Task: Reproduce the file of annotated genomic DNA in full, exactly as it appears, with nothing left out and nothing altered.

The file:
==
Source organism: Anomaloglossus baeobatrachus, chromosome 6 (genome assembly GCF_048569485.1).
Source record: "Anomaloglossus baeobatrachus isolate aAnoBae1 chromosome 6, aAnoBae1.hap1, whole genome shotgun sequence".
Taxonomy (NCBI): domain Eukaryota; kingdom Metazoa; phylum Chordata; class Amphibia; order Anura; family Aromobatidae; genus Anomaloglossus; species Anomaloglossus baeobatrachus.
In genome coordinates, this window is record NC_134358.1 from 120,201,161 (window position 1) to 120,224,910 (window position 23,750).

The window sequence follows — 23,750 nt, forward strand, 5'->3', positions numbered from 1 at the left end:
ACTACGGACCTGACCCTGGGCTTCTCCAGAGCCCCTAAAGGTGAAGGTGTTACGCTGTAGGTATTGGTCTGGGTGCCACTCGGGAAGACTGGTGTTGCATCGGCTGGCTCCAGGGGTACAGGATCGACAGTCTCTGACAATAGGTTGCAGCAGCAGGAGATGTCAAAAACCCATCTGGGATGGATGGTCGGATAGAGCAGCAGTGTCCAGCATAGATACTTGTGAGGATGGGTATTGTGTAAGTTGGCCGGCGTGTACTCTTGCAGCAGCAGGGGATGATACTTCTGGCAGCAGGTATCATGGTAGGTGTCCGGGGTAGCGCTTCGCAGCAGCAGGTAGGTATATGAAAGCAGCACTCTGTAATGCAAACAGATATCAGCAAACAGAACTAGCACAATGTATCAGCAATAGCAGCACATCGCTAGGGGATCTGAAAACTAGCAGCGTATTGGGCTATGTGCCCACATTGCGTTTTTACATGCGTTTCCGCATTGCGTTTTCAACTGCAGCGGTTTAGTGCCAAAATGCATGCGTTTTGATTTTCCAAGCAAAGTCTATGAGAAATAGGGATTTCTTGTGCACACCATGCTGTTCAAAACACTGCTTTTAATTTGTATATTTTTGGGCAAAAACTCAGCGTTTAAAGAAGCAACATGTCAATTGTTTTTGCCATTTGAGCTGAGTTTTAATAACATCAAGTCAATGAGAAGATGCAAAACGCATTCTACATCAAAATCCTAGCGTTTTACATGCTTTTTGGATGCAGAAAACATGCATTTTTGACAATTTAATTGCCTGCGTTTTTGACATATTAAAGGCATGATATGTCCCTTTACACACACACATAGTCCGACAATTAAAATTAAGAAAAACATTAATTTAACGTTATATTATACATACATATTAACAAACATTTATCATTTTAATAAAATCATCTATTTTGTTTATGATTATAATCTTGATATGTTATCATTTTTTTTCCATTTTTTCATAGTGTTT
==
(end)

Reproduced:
Source organism: Anomaloglossus baeobatrachus, chromosome 6 (genome assembly GCF_048569485.1).
Source record: "Anomaloglossus baeobatrachus isolate aAnoBae1 chromosome 6, aAnoBae1.hap1, whole genome shotgun sequence".
Taxonomy (NCBI): domain Eukaryota; kingdom Metazoa; phylum Chordata; class Amphibia; order Anura; family Aromobatidae; genus Anomaloglossus; species Anomaloglossus baeobatrachus.
In genome coordinates, this window is record NC_134358.1 from 120,201,161 (window position 1) to 120,224,910 (window position 23,750).

The window sequence follows — 23,750 nt, forward strand, 5'->3', positions numbered from 1 at the left end:
ACTACGGACCTGACCCTGGGCTTCTCCAGAGCCCCTAAAGGTGAAGGTGTTACGCTGTAGGTATTGGTCTGGGTGCCACTCGGGAAGACTGGTGTTGCATCGGCTGGCTCCAGGGGTACAGGATCGACAGTCTCTGACAATAGGTTGCAGCAGCAGGAGATGTCAAAAACCCATCTGGGATGGATGGTCGGATAGAGCAGCAGTGTCCAGCATAGATACTTGTGAGGATGGGTATTGTGTAAGTTGGCCGGCGTGTACTCTTGCAGCAGCAGGGGATGATACTTCTGGCAGCAGGTATCATGGTAGGTGTCCGGGGTAGCGCTTCGCAGCAGCAGGTAGGTATATGAAAGCAGCACTCTGTAATGCAAACAGATATCAGCAAACAGAACTAGCACAATGTATCAGCAATAGCAGCACATCGCTAGGGGATCTGAAAACTAGCAGCGTATTGGGCTATGTGCCCACATTGCGTTTTTACATGCGTTTCCGCATTGCGTTTTCAACTGCAGCGGTTTAGTGCCAAAATGCATGCGTTTTGATTTTCCAAGCAAAGTCTATGAGAAATAGGGATTTCTTGTGCACACCATGCTGTTCAAAACACTGCTTTTAATTTGTATATTTTTGGGCAAAAACTCAGCGTTTAAAGAAGCAACATGTCAATTGTTTTTGCCATTTGAGCTGAGTTTTAATAACATCAAGTCAATGAGAAGATGCAAAACGCATTCTACATCAAAATCCTAGCGTTTTACATGCTTTTTGGATGCAGAAAACATGCATTTTTGACAATTTAATTGCCTGCGTTTTTGACATATTAAAGGCATGATATGTCCCTTTACACACACACATAGTCCGACAATTAAAATTAAGAAAAACATTAATTTAACGTTATATTATACATACATATTAACAAACATTTATCATTTTAATAAAATCATCTATTTTGTTTATGATTATAATCTTGATATGTTATCATTTTTTTTCCATTTTTTCATAGTGTTT